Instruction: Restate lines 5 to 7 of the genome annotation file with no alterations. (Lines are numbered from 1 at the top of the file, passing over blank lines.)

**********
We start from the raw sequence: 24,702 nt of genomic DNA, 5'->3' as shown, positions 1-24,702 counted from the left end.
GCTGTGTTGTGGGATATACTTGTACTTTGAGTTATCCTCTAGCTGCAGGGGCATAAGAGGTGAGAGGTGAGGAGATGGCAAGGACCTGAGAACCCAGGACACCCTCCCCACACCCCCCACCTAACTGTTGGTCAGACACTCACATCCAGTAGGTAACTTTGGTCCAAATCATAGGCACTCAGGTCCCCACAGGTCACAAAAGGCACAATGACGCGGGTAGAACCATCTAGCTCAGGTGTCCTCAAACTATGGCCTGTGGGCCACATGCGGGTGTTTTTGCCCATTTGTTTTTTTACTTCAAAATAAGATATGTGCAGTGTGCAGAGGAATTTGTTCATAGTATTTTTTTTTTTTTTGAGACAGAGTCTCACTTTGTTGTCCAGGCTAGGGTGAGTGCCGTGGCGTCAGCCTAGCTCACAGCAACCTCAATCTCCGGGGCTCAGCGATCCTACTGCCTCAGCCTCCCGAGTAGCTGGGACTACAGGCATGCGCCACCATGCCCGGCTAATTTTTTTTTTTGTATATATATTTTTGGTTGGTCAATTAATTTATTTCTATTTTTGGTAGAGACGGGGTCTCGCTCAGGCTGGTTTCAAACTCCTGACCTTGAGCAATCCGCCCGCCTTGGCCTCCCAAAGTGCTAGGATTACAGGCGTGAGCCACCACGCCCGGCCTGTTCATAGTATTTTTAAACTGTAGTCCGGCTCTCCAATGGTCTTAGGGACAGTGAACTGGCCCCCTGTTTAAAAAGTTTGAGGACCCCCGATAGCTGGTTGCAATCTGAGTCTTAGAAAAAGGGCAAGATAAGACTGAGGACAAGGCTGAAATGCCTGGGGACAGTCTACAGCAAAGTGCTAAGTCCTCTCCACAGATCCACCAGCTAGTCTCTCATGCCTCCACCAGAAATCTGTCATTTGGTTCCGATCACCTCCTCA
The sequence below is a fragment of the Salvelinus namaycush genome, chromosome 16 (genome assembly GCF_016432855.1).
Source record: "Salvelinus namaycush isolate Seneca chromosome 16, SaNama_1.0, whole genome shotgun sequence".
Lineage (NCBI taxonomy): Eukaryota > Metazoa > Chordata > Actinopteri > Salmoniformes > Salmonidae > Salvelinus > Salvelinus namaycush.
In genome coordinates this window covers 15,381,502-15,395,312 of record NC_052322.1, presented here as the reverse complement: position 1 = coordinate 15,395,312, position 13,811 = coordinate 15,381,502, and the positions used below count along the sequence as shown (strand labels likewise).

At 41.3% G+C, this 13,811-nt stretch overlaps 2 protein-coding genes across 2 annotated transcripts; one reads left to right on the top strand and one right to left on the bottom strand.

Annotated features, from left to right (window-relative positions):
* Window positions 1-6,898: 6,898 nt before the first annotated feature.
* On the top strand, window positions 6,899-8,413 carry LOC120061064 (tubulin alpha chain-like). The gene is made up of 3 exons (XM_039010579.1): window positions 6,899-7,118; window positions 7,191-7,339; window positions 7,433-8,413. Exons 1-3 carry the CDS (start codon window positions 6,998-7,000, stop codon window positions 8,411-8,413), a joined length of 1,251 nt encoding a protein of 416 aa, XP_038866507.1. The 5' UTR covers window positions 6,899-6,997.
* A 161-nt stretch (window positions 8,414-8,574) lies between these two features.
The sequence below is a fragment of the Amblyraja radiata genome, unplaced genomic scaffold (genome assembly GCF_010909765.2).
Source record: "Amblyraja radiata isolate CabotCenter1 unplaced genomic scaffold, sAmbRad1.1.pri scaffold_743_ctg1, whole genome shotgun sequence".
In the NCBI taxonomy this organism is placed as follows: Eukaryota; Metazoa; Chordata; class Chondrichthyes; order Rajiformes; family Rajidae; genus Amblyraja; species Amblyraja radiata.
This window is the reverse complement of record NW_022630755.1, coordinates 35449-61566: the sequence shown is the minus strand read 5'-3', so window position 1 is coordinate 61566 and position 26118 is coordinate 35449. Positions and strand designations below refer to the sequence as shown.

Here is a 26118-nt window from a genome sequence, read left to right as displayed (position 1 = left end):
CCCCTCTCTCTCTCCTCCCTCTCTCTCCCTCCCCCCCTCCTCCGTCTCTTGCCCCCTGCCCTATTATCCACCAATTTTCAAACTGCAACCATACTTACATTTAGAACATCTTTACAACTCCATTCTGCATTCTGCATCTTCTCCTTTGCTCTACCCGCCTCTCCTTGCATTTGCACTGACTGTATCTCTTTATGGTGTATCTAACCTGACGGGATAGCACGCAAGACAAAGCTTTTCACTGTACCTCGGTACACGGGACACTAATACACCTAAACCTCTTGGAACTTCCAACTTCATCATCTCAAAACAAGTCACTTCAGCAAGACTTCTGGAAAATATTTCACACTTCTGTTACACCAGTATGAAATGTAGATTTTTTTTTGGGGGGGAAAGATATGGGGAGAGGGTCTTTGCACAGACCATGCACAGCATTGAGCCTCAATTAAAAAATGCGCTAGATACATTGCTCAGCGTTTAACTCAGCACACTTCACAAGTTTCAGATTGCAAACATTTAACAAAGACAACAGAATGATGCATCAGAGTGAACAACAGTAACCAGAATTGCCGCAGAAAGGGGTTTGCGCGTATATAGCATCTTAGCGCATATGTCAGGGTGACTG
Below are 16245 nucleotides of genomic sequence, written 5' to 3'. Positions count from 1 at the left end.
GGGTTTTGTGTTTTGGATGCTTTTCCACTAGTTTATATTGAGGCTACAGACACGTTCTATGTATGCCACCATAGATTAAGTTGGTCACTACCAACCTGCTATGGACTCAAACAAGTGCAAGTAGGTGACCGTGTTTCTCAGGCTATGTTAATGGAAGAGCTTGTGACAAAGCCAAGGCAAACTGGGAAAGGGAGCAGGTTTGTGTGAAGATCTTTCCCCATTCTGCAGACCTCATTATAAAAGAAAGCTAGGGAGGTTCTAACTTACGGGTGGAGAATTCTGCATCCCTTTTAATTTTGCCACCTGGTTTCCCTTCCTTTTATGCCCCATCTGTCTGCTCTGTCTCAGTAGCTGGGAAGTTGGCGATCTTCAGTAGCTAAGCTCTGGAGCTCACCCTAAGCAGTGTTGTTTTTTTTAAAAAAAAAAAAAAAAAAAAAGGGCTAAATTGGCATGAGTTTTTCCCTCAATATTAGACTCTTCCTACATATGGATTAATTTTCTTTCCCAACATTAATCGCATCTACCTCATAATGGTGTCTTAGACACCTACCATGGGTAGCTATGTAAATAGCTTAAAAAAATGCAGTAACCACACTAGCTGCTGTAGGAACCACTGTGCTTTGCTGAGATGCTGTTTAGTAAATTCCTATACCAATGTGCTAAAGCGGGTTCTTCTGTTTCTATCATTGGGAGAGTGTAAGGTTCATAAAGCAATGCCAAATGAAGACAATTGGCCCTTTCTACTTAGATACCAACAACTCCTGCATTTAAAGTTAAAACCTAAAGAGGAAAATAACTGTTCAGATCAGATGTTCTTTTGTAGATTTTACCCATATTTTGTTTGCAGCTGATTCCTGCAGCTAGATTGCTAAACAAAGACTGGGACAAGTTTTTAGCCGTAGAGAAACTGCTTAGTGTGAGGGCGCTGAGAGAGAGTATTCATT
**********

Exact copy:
Lineage (NCBI taxonomy): Eukaryota > Metazoa > Chordata > Actinopteri > Salmoniformes > Salmonidae > Salvelinus > Salvelinus namaycush.
In genome coordinates this window covers 15,381,502-15,395,312 of record NC_052322.1, presented here as the reverse complement: position 1 = coordinate 15,395,312, position 13,811 = coordinate 15,381,502, and the positions used below count along the sequence as shown (strand labels likewise).

At 41.3% G+C, this 13,811-nt stretch overlaps 2 protein-coding genes across 2 annotated transcripts; one reads left to right on the top strand and one right to left on the bottom strand.